Enrolled subjects who were identified as having MetS were regarded as cases and others as controls. MetS was defined following the criteria provided by the modified National Cholesterol Education Program Adult Treatment Panel III adjusted to indices of obesity for Asians. Participants with any of the followings were not eligible for the study: Diabetes mellitus, neoplastic disorders, any debilitating medical condition, and pregnancy or lactation. The study protocol was in compliance with the declaration of Helsinki and approved by the Ethics Committee of Isfahan University of Medical Sciences. An informed written consent was obtained from all participants.
Demographic and laboratory assays
Venous blood samples were obtained after at least 12 h of overnight fasting and collected into ethylene diamine tetra acetic acid tubes. Immediately after collection, whole blood was stored at-20°C until use. Serum total, low-density lipoprotein cholesterol (LDL-C) and high-density lipoprotein cholesterol (HDL-C), and triglycerides levels were measured by Hitachi 902 auto-analyzer (Japan) using Pars Azmoon (Iran) analytical kits. Plasma fasting glucose measurement was done using the same machine and Biosystem (France) kits. All the measurements were carried out in Isfahan Cardiovascular Research Institute laboratory, which is continuously controlled by the National Reference Lab of Iran (Tehran-Iran) and INSTAND e.V. Laboratory (Düsseldorf-Germany). Anthropometric variables were measured according to standard methods by a trained nurse by means of a calibrated scale and an anthropometer and a calibrated scale. Blood pressure was measured in the right arm at sitting position after a 10-min rest using a standard mercury sphygmomanometer. The body mass index (BMI) was calculated using the formula: Weight (kg)/height 2 (m 2).
Genomic deoxyribonucleic acid (DNA) for polymerase chain reaction (PCR) was isolated from whole blood using blood mini kit (PrimePrep Genomic DNA Isolation Kit, Genet Bio Inc.,). According to the manufacture protocol, Lysis buffer was added to 100 µl of whole blood and incubated in 560 c, after the addition of ethanol, supernatant was transferred to spin columns then washed twice; at the end the DNA was eluted.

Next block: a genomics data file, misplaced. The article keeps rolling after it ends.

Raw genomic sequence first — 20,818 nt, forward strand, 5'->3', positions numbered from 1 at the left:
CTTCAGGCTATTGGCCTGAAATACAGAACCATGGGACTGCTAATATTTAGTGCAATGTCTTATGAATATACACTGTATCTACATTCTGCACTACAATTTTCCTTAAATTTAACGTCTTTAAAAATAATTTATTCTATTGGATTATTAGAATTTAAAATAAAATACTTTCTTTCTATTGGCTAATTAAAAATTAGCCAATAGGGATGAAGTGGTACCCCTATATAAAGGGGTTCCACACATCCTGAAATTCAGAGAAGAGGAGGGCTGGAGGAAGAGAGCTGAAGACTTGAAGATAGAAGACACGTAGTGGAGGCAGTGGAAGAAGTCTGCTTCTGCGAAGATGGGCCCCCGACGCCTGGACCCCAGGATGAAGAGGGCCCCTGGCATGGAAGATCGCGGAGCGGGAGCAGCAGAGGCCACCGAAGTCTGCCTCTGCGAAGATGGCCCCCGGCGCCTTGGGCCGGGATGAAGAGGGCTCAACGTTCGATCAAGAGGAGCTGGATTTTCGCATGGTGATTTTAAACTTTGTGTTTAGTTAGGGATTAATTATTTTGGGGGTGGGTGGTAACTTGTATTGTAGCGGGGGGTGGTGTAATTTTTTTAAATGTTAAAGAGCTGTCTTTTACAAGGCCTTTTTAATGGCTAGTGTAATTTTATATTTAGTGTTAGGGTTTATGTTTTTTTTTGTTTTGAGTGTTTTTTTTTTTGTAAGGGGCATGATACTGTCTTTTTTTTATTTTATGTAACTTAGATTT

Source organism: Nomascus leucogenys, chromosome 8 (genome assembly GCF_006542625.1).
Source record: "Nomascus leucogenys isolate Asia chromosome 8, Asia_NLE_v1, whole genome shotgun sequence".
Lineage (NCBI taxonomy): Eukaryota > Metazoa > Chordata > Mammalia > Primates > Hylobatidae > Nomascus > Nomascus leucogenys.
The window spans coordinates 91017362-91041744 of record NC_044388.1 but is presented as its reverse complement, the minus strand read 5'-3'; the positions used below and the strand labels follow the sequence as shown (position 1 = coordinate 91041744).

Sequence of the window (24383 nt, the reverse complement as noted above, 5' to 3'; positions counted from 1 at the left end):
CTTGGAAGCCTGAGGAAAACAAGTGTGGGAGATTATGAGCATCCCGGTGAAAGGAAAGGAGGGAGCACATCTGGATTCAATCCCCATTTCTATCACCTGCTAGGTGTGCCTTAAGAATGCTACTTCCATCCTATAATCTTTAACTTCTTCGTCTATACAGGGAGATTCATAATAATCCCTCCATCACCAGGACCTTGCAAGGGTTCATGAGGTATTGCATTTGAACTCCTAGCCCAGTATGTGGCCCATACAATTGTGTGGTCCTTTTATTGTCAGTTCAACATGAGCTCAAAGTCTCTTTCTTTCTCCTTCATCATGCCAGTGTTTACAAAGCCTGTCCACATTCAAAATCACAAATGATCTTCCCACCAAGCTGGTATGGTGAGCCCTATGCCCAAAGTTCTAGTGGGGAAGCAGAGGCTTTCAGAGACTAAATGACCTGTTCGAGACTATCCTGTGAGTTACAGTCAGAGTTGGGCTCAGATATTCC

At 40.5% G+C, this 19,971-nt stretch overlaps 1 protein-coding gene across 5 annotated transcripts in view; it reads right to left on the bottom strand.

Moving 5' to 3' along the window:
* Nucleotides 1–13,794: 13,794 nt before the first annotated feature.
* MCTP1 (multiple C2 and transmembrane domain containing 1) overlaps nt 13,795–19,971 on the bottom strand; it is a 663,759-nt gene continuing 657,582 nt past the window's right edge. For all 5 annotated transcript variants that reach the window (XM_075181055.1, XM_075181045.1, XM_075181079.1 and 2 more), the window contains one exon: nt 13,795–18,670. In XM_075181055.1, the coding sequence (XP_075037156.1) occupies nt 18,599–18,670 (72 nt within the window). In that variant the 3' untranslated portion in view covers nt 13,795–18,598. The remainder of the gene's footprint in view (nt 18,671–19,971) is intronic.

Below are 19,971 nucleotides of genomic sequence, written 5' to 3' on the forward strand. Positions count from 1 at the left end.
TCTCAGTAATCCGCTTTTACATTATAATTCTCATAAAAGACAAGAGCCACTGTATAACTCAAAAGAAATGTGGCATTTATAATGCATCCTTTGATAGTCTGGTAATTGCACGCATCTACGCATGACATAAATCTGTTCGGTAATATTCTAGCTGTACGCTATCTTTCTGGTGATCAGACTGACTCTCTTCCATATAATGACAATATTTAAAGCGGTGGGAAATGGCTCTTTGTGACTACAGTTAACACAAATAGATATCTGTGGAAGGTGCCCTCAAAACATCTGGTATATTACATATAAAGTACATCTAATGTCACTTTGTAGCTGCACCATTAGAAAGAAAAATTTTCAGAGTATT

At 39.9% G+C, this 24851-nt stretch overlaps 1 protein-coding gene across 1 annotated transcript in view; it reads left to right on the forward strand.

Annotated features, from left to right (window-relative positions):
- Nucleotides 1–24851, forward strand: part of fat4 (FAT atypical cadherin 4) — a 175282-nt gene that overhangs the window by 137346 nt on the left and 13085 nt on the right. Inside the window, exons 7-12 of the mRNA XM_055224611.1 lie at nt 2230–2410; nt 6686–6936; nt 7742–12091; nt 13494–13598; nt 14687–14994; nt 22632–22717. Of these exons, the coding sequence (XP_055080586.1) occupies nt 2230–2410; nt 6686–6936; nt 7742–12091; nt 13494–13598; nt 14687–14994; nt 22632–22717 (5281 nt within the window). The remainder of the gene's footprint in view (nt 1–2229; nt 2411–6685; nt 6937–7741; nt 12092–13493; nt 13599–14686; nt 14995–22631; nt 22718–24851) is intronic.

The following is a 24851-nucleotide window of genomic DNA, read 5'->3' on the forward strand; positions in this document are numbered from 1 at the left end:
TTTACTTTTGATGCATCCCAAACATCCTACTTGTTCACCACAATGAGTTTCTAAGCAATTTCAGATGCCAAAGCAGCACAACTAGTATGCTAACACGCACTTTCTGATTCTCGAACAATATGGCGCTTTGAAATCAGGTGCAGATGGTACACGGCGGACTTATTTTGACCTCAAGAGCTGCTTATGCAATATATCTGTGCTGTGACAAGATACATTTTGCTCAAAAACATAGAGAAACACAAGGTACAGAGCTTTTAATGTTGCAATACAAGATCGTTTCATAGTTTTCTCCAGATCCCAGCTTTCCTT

To determine the GSTT1 and GSTM1 genotypes of the subjects, PCR amplification was performed using the following primers: GSTT1 forward primer 5′-TTC CTT ACT GGT CCT CAC ATC TC-3′, and reverse primer 5′-TCA CCG GAT CAT GGC CAG CA-3′; GSTM1 forward primer 5' AGA CAG AAG AGG AGA AGA TTC 3', and reverse primer 5' TCC AAG TAC TTT GGC TTC AGT 3'. Albumin gene sequence amplification was used as an internal control in the PCR reactions, for which the primers were: Forward primer 5′-GCC CTC TGC TAA CAA GTC CTA C-3′, and reverse primer 5′-GCC CTA AAA AGA AAA TCG CCA ATC-3′. Each 25 μl of PCR reaction contained 50-100 ng of genomic DNA, 0.25 mM of each dNTP, 10 pmol of each primer, 1 U Taq DNA polymerase, 1.5 mM MgCl2, and 10X PCR buffer (Cinagen Co., Iran). The PCR reaction conditions were explained previously. The absence of amplified product was considered as the homozygous null genotype of GSTM1 and T1. It is noteworthy that this technique cannot distinguish between heterozygote and homozygote carriers of the positive genotypes. Successful amplification by albumin specific primer confirmed the proper function of the PCR reaction. Samples with ambiguous results were re-tested, and a random 15% of all tests were repeated, no discrepancy was discovered upon replicate testing.